Xavier University’s MBA programs in its Williams College of Business are featured in The Princeton Review’s new 2012 edition of its book, "The Best 294 Business Schools" (Random House/Princeton Review, on sale date October 11, 2012, $22.99).
“The Williams College of Business is honored to be in the Best 294 Business Schools: 2012 edition,” says Assistant Dean for MBA Programs Jennifer Bush. “What makes this honor so unique is the use of student feedback. When students say the Xavier MBA provides them a “holistic view of the business world” and that “the practical experience and engagement in case studies [the program provides]” has enhanced their critical business thinking and allowed them to become a better thinker and leader, then we know our educational mission of providing a better MBA for a better world is being accomplished.”
According to Robert Franek, Princeton Review Senior VP-Publisher, "We recommend Xavier’s Williams College of Business to readers of our book and users of our site, www.PrincetonReview.com, as one of the best institutions they could attend to earn an MBA. We chose the 294 business schools in this book based on our high opinion of their academic programs and offerings, as well as our review of institutional data we collect from the schools. We also strongly consider the candid opinions of students attending the schools who rate and report on their campus experiences at their schools on our survey for the book."
"The Best 294 Business Schools: 2012 Edition" has two-page profiles of the schools with write-ups on their academics, student life, and admissions, plus ratings for their academics, selectivity, and career placement services.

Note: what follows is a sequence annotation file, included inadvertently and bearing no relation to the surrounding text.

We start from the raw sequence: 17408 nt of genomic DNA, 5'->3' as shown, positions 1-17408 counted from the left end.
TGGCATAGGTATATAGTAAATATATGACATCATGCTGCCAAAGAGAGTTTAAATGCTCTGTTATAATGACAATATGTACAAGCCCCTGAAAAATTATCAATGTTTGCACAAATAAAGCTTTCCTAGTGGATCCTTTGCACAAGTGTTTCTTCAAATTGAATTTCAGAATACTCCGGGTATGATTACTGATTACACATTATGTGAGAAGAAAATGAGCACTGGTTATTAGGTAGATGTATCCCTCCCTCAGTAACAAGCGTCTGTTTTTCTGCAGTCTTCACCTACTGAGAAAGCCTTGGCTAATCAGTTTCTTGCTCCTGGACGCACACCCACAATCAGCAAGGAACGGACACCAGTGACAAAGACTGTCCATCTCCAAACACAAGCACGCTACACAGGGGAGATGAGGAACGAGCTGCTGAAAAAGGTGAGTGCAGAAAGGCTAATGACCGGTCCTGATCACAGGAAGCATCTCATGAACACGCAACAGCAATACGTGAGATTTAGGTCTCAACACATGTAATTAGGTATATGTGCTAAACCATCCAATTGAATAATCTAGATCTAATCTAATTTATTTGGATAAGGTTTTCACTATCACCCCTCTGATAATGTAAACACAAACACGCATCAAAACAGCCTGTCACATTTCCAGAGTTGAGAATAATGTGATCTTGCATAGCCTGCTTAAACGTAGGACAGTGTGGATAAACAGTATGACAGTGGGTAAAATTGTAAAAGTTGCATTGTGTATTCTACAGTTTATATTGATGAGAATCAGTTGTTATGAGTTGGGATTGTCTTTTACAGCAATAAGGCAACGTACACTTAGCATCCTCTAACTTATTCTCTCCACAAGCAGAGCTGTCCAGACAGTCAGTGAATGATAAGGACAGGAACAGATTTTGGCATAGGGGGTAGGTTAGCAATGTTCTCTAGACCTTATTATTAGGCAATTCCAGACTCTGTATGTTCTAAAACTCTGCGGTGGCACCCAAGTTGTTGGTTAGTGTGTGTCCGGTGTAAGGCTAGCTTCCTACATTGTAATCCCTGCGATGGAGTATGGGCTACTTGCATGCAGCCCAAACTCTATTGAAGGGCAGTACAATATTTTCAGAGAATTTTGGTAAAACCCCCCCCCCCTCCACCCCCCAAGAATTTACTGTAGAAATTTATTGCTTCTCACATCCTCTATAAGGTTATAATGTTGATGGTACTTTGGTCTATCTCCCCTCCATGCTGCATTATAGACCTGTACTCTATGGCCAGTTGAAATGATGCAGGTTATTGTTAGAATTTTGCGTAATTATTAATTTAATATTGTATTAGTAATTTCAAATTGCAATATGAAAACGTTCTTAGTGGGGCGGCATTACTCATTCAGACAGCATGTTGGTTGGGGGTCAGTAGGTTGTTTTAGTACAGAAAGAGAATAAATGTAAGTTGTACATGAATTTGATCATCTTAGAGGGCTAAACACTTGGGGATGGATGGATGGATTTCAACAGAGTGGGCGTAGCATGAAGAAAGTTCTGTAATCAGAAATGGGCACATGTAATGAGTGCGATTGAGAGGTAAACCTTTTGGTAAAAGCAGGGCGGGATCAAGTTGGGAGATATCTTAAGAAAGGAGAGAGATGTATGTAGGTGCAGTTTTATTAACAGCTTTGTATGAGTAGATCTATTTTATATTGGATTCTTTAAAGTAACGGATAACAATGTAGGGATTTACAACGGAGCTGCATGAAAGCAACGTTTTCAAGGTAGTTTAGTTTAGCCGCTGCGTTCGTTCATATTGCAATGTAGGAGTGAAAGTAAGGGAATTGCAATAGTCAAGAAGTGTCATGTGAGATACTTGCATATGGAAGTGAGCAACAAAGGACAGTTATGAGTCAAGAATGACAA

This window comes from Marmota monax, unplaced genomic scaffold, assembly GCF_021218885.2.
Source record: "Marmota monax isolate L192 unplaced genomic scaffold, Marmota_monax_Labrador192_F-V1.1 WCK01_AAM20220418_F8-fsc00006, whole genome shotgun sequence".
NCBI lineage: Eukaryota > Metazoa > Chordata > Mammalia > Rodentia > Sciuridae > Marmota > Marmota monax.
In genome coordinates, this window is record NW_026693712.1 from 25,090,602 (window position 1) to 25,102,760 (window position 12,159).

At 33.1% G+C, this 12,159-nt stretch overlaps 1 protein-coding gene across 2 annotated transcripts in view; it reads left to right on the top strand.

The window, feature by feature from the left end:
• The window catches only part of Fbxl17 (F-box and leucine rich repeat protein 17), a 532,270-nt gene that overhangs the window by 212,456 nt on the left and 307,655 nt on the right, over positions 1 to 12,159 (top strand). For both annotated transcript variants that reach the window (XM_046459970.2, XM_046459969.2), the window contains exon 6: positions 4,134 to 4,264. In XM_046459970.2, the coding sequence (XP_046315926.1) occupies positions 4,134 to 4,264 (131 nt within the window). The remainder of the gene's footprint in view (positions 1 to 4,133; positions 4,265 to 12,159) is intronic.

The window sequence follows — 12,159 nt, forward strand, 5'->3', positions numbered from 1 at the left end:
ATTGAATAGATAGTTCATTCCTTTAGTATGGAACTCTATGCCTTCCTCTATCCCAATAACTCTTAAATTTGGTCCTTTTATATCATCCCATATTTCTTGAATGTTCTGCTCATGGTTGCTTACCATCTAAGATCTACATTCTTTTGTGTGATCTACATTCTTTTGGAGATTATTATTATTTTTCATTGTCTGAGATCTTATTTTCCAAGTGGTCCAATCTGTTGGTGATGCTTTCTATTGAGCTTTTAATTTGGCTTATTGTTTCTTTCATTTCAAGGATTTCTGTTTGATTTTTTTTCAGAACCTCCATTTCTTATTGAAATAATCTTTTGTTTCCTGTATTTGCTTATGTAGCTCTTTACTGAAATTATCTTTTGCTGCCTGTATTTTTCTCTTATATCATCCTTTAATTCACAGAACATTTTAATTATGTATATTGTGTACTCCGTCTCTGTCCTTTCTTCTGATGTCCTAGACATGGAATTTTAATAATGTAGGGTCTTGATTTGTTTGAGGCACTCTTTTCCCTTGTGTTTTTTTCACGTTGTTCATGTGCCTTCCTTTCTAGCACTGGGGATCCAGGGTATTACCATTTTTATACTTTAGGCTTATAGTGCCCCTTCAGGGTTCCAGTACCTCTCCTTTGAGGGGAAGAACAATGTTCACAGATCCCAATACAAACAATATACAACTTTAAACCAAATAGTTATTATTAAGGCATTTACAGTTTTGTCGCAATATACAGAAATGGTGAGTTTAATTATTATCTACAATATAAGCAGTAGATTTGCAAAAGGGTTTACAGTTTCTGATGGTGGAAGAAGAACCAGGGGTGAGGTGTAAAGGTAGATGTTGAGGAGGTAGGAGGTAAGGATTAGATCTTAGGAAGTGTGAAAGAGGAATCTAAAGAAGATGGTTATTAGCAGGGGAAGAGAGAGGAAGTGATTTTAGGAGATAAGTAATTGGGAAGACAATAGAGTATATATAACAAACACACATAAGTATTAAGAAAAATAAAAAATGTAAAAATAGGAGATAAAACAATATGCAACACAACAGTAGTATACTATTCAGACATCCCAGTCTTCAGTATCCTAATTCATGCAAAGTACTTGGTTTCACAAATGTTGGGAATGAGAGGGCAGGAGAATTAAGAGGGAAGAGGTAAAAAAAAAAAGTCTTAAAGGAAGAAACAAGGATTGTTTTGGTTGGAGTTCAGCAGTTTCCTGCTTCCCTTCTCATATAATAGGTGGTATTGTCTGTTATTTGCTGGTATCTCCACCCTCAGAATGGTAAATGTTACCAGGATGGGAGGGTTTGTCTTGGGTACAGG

In the profile on the Williams College of Business The Princeton Review editors describe the school as: "Xavier University’s practical MBA programs have a very strong reputation among [members of] the business community in Cincinnati, and across the Midwest.” They quote from students attending the Xavier MBA programs who say "“You get a closer relationship with your classmates and faculty. These stronger relationships allow for an abundance of networking opportunities.”
The Princeton Review does not rank the business schools in the book on a single hierarchical list from 1 to 294, or name one business school best overall. Instead, the book has 11 ranking lists of the top 10 business schools in various categories. Ten lists are based on The Princeton Review's surveys of 19,000 students attending the 294 business schools profiled in the book. (Only schools that permitted The Princeton Review to survey their students were eligible for consideration for these lists.) Conducted during the 2010-11, 2009-10, and 2008-09 academic years, the student surveys were primarily completed online. One list, "Toughest to Get Into," is based solely on institutional data. (All schools in the book were eligible for consideration for this list.) The lists are posted at www.PrincetonReview.com
The Best 294 Business Schools: 2012 Edition" also has advice on applying to business schools and funding the degree. It is one of the more than150 Princeton Review books published by Random House. The line includes "The Best 167 Law Schools: 2012 Edition" – which also published on October 11, 2011 and has 11 ranking lists of top 10 schools largely based on surveys of students attending them. Other Princeton Review books include "The Best 168 Medical Schools: 2012 Edition," plus guides to graduate school admission exams and application essays. The Princeton Review is also known for its guides to colleges and to standardized tests, its classroom and online test-prep courses, tutoring, and other education services. Headquartered in Framingham, MA, The Princeton Review (www.PrincetonReview.com) is not affiliated with Princeton University, and it is not a magazine.